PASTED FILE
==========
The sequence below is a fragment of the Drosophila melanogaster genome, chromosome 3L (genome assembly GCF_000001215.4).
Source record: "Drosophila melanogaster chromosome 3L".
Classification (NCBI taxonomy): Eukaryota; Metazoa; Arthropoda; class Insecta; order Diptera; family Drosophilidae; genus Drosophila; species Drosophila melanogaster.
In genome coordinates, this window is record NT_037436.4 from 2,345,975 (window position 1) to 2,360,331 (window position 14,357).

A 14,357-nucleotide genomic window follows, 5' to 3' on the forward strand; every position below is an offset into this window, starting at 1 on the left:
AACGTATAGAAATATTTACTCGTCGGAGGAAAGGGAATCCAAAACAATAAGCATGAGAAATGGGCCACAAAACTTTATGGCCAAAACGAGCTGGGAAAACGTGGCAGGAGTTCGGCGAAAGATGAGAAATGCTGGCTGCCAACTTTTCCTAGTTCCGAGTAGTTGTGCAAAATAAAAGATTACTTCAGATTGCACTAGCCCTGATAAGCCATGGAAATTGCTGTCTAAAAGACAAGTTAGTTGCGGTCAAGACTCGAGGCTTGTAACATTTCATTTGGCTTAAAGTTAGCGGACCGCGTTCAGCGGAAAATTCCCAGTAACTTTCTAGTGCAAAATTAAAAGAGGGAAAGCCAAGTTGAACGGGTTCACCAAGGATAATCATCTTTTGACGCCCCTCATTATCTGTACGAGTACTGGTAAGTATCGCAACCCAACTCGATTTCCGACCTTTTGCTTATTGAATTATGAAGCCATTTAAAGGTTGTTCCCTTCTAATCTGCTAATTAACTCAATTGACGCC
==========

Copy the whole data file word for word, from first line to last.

The sequence below is a fragment of the Drosophila melanogaster genome, chromosome 3L (genome assembly GCF_000001215.4).
Source record: "Drosophila melanogaster chromosome 3L".
Classification (NCBI taxonomy): Eukaryota; Metazoa; Arthropoda; class Insecta; order Diptera; family Drosophilidae; genus Drosophila; species Drosophila melanogaster.
In genome coordinates, this window is record NT_037436.4 from 2,345,975 (window position 1) to 2,360,331 (window position 14,357).

A 14,357-nucleotide genomic window follows, 5' to 3' on the forward strand; every position below is an offset into this window, starting at 1 on the left:
AACGTATAGAAATATTTACTCGTCGGAGGAAAGGGAATCCAAAACAATAAGCATGAGAAATGGGCCACAAAACTTTATGGCCAAAACGAGCTGGGAAAACGTGGCAGGAGTTCGGCGAAAGATGAGAAATGCTGGCTGCCAACTTTTCCTAGTTCCGAGTAGTTGTGCAAAATAAAAGATTACTTCAGATTGCACTAGCCCTGATAAGCCATGGAAATTGCTGTCTAAAAGACAAGTTAGTTGCGGTCAAGACTCGAGGCTTGTAACATTTCATTTGGCTTAAAGTTAGCGGACCGCGTTCAGCGGAAAATTCCCAGTAACTTTCTAGTGCAAAATTAAAAGAGGGAAAGCCAAGTTGAACGGGTTCACCAAGGATAATCATCTTTTGACGCCCCTCATTATCTGTACGAGTACTGGTAAGTATCGCAACCCAACTCGATTTCCGACCTTTTGCTTATTGAATTATGAAGCCATTTAAAGGTTGTTCCCTTCTAATCTGCTAATTAACTCAATTGACGCC